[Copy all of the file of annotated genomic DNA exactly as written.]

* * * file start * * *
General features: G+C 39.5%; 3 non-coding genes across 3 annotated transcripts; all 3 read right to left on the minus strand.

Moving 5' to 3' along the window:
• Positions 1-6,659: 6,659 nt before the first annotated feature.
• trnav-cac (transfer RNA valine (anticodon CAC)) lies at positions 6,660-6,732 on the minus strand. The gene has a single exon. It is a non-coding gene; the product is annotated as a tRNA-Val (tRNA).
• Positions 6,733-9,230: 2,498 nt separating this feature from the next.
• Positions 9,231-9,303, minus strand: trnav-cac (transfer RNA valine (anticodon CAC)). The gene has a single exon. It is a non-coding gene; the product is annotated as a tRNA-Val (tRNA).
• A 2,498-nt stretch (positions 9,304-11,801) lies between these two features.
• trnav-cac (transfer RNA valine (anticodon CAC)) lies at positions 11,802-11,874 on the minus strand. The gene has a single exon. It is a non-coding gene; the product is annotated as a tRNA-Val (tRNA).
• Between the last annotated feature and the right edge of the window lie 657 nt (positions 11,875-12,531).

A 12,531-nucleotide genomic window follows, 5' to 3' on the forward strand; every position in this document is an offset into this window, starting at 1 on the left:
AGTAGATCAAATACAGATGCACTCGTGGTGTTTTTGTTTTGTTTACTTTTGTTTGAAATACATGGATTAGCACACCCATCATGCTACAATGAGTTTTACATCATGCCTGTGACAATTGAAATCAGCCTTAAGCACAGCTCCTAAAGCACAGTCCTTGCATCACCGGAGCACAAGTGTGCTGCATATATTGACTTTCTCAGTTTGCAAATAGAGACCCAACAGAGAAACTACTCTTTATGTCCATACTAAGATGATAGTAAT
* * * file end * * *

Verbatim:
General features: G+C 39.5%; 3 non-coding genes across 3 annotated transcripts; all 3 read right to left on the minus strand.

Moving 5' to 3' along the window:
• Positions 1-6,659: 6,659 nt before the first annotated feature.
• trnav-cac (transfer RNA valine (anticodon CAC)) lies at positions 6,660-6,732 on the minus strand. The gene has a single exon. It is a non-coding gene; the product is annotated as a tRNA-Val (tRNA).
• Positions 6,733-9,230: 2,498 nt separating this feature from the next.
• Positions 9,231-9,303, minus strand: trnav-cac (transfer RNA valine (anticodon CAC)). The gene has a single exon. It is a non-coding gene; the product is annotated as a tRNA-Val (tRNA).
• A 2,498-nt stretch (positions 9,304-11,801) lies between these two features.
• trnav-cac (transfer RNA valine (anticodon CAC)) lies at positions 11,802-11,874 on the minus strand. The gene has a single exon. It is a non-coding gene; the product is annotated as a tRNA-Val (tRNA).
• Between the last annotated feature and the right edge of the window lie 657 nt (positions 11,875-12,531).

A 12,531-nucleotide genomic window follows, 5' to 3' on the forward strand; every position in this document is an offset into this window, starting at 1 on the left:
AGTAGATCAAATACAGATGCACTCGTGGTGTTTTTGTTTTGTTTACTTTTGTTTGAAATACATGGATTAGCACACCCATCATGCTACAATGAGTTTTACATCATGCCTGTGACAATTGAAATCAGCCTTAAGCACAGCTCCTAAAGCACAGTCCTTGCATCACCGGAGCACAAGTGTGCTGCATATATTGACTTTCTCAGTTTGCAAATAGAGACCCAACAGAGAAACTACTCTTTATGTCCATACTAAGATGATAGTAAT